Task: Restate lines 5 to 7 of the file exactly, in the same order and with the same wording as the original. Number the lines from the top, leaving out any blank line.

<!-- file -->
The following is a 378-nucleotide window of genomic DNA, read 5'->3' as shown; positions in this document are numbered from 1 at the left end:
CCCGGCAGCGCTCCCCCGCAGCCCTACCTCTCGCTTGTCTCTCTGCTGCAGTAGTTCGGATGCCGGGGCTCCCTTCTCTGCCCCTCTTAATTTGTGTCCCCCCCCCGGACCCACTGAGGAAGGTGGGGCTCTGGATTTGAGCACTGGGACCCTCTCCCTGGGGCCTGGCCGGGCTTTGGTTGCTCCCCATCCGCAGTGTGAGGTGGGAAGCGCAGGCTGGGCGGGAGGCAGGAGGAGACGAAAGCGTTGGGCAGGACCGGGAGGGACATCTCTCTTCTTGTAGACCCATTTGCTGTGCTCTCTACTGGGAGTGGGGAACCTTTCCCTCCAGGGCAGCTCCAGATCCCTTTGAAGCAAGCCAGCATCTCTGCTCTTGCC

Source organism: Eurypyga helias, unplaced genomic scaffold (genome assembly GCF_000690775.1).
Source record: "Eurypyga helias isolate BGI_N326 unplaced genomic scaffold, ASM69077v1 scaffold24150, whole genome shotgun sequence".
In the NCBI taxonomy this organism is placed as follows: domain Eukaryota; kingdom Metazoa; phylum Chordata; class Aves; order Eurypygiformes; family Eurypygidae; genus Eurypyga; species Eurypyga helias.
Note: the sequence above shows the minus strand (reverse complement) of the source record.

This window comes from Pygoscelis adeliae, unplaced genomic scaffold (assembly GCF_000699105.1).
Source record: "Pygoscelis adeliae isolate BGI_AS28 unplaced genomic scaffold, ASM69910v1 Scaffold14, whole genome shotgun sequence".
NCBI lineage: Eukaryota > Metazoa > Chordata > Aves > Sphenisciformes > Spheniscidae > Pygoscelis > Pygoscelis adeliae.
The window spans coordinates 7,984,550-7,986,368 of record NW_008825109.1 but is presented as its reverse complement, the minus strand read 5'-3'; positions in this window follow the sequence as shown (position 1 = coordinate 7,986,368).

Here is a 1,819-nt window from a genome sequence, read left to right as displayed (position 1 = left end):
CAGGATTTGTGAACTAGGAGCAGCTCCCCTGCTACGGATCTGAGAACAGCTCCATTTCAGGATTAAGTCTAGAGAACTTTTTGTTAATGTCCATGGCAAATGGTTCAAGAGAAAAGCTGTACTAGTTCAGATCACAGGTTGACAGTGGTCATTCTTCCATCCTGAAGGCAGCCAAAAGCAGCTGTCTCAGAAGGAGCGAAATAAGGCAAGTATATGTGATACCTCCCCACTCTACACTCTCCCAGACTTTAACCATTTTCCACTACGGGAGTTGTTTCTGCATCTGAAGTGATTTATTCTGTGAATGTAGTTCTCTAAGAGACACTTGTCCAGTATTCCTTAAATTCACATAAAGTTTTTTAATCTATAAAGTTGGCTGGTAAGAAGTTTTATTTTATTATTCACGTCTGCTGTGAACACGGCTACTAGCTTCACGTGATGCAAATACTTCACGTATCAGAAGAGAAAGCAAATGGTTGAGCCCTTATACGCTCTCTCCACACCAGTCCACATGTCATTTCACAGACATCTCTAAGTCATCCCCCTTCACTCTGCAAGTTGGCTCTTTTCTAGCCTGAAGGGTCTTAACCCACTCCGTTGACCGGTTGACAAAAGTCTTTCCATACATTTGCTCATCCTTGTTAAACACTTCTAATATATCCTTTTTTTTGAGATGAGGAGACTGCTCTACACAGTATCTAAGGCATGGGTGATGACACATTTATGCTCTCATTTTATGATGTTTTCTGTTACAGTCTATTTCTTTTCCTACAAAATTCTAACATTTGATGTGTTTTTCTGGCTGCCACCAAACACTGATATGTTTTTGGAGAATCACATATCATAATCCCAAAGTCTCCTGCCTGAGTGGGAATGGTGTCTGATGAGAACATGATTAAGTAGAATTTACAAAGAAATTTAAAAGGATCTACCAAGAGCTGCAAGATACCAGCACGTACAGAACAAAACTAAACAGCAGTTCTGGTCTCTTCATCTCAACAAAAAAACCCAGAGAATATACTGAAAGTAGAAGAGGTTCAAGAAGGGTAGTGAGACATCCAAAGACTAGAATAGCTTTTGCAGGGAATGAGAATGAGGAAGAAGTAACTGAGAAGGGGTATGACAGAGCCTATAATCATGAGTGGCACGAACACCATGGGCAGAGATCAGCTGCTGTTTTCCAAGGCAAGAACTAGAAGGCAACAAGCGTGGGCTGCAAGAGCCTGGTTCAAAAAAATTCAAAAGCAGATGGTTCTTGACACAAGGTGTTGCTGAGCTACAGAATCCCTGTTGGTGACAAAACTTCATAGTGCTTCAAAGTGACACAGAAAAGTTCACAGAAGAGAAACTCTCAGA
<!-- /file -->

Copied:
In the NCBI taxonomy this organism is placed as follows: domain Eukaryota; kingdom Metazoa; phylum Chordata; class Aves; order Eurypygiformes; family Eurypygidae; genus Eurypyga; species Eurypyga helias.
Note: the sequence above shows the minus strand (reverse complement) of the source record.

This window comes from Pygoscelis adeliae, unplaced genomic scaffold (assembly GCF_000699105.1).